Since its establishment, many bilateral and multilateral governmental level developments as well as broad movements in civil society have helped to advance the cause of banning nuclear tests.

Moreover, “convinced that nuclear disarmament and the total elimination of nuclear weapons are the only absolute guarantee against the use or threat of nuclear weapons,” the General Assembly designated 26 September as the “International Day for the Total Elimination of Nuclear Weapons”, which is devoted to furthering the objective of the total elimination of nuclear weapons, through the mobilization of international efforts. The International Day for the Total Elimination of Nuclear Weapons was observed for the first time in September 2014. The International Day against Nuclear Tests, together with other events and actions, has fostered a global environment that strongly advocates for a world free of nuclear weapons.

The international instrument to put an end to all forms of nuclear testing is the 1996 Comprehensive Nuclear-Test-Ban Treaty (CTBT). Unfortunately, this has yet to enter into force.

As the Secretary-General recognized in his disarmament agenda “Securing our Common Future” launched on 24 May 2018, the norm against testing is an example of a measure that serves both disarmament and non-proliferation objectives. By constraining the development of advanced new types of nuclear weapons, the CTBT puts a brake on the arms race. It also serves as a powerful normative barrier against potential States that might seek to develop, manufacture and subsequently acquire nuclear weapons in violation of their non-proliferation commitments.

Every effort needs to be made to ensure the entry into force of the CTBT and to preserve its place in the international architecture. In this regard, the Secretary-General appeals to all remaining States whose ratifications are required for the CTBT to enter into force to commit to sign the Treaty at an early date if they have not already done so, and to accelerate the completion of their ratification processes.

It is the hope of the UN that one day all nuclear weapons will be eliminated. Until then, there is a need to observe International Day against Nuclear Tests as the world works towards promoting peace and security.

To learn more about the background and significance of this observance, please visit un.org/en/observances/end-nuclear-tests-day.

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CoNGO Notes: For more information on the NGO Committee on Disarmament, Peace, and Security, please visit ngocdps.wordpress.com. For more information on the NGO Committee on the Rights of Indigenous Peoples, please visit facebook.com/NGOCoRIP. For more information on the NGO Committee on Human Rights, please email the co-chairs at bobbinassar@gmail.com or bknotts@uua.org. 

World Water Week 2021: Building Resilience Faster

World Water Week is the annual focal point for the globe’s water issues. Organized by SIWI, this year’s event will be held entirely online, in a new, digital format designed to ensure that people across the world can collaborate to find solutions to the most pressing water-related challenges.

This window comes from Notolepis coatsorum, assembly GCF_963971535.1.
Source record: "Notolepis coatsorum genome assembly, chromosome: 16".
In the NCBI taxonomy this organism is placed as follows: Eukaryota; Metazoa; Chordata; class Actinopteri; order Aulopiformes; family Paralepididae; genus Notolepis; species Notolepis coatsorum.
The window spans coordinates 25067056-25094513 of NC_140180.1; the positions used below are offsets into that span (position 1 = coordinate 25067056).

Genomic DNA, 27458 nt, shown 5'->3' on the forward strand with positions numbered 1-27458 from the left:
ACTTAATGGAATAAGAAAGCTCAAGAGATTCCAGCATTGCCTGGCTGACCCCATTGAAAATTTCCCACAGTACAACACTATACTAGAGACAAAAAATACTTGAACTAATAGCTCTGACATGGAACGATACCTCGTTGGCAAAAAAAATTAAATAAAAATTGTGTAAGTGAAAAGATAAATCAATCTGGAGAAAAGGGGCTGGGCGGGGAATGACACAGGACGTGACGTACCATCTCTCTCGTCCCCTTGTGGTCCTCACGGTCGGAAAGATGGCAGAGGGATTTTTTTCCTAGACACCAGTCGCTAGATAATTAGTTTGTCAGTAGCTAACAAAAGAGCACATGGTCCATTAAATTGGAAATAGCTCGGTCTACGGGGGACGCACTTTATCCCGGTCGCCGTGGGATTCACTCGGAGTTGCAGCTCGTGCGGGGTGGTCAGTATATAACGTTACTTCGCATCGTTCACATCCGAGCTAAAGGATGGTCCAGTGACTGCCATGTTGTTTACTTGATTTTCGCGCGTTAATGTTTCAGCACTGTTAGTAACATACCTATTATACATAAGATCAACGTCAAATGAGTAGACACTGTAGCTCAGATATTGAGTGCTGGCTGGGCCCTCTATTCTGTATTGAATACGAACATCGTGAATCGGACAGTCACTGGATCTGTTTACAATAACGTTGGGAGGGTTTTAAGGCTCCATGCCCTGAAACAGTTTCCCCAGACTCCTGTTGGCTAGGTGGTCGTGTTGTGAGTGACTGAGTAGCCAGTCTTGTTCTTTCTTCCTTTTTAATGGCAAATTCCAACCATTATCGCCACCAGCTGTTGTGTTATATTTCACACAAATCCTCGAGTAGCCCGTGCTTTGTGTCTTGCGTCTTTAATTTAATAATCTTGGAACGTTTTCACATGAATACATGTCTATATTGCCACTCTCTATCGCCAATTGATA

Under the theme “Building Resilience Faster,” World Water Week 2021 will address such issues as the climate crisis, water scarcity, food security, health, biodiversity, and impacts of the Covid-19 pandemic. While the event is usually held in Stockholm, hosting 4,000 people from more than 135 countries, the 2021 conference will be fully digital to ensure that this important forum can take place despite the ongoing pandemic.

The World Bank Group will convene and participate in over 50 sessions of World Water Week 2021 taking place from August 23-27. Please click on the “Sessions” tab for a list of World Bank Group (co)-convened sessions and sessions with World Bank Group participating speakers.

You can also follow our sessions along via @WorldBankWater using #wwweek.

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CoNGO Notes: For more information on the NGO Committee on Sustainable Development-NY, please visit ngocsd-ny.org. For more information on the NGO Committee on Sustainable Development-Vienna, please visit ngocsdvienna.org. For more information on the NGO Committee on the Rights of Indigenous Peoples, please visit facebook.com/NGOCoRIP.

Faith + Biodiversity briefing

Dear colleagues,
At our June 30th Faith and Biodiversity meeting we agreed to meet every 3-4 weeks to share updates and progress towards the CBD COP15. Over the past few weeks our Faith and Biodiversity Working Group has been working hard drafting a response to the First Draft of the Post-2020 Global Biodiversity Framework. We plan to finalize our response by late August in order to submit it to the next round of negotiations, due to start on August 23rd.
We would like to invite you to a call on Thursday, August 5th, 10am ET, for a presentation on the key items our group have identified that we feel need to be included in the First Draft of the GBF from a faith perspective. Zoom details are below.
Meeting ID: 528 839 2946
Passcode: Bhumi
 
Many thanks, Bhumi Global
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CoNGO Notes: For more information on the Committee of Religious NGOs at the United Nations, please visit rngos.wordpress.com. For more information on the NGO Committee on the Rights of Indigenous Peoples, please visit facebook.com/NGOCoRIP. For more information on the NGO Committee on Sustainable Development-Vienna, please visit ngocsdvienna.org. For more information on the NGO Committee on Sustainable Development-NY, please visit ngocsd-ny.org. For more information on the NGO Committee on Social Development, please visit ngosocdev.org

No-First-Use: A powerful tool to achieve a world without nuclear weapons

Dear colleagues,

We draw your attention to the international launch on July 15 of NoFirstUse Global, a campaign platform and network promoting no-first-use policies globally as a measure to prevent nuclear war and to help achieve a nuclear-weapon-free world.